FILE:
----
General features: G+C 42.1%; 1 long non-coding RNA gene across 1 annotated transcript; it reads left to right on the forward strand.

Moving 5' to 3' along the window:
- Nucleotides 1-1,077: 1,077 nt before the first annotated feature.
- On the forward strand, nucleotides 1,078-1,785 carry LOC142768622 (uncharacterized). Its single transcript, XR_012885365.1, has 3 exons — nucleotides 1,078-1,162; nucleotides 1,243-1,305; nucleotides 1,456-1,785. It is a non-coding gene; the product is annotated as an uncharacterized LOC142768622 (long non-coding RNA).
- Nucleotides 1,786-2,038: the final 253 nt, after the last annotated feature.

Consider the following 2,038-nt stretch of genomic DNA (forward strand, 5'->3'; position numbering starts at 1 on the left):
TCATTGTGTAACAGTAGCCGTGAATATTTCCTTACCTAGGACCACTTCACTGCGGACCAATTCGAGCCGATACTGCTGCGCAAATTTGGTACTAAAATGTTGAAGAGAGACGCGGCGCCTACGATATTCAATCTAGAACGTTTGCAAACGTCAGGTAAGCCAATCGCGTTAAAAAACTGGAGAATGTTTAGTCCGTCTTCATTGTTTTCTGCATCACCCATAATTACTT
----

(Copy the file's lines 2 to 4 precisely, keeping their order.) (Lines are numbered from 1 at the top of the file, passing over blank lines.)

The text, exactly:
Moving 5' to 3' along the window:
- Nucleotides 1-1,077: 1,077 nt before the first annotated feature.
- On the forward strand, nucleotides 1,078-1,785 carry LOC142768622 (uncharacterized). Its single transcript, XR_012885365.1, has 3 exons — nucleotides 1,078-1,162; nucleotides 1,243-1,305; nucleotides 1,456-1,785. It is a non-coding gene; the product is annotated as an uncharacterized LOC142768622 (long non-coding RNA).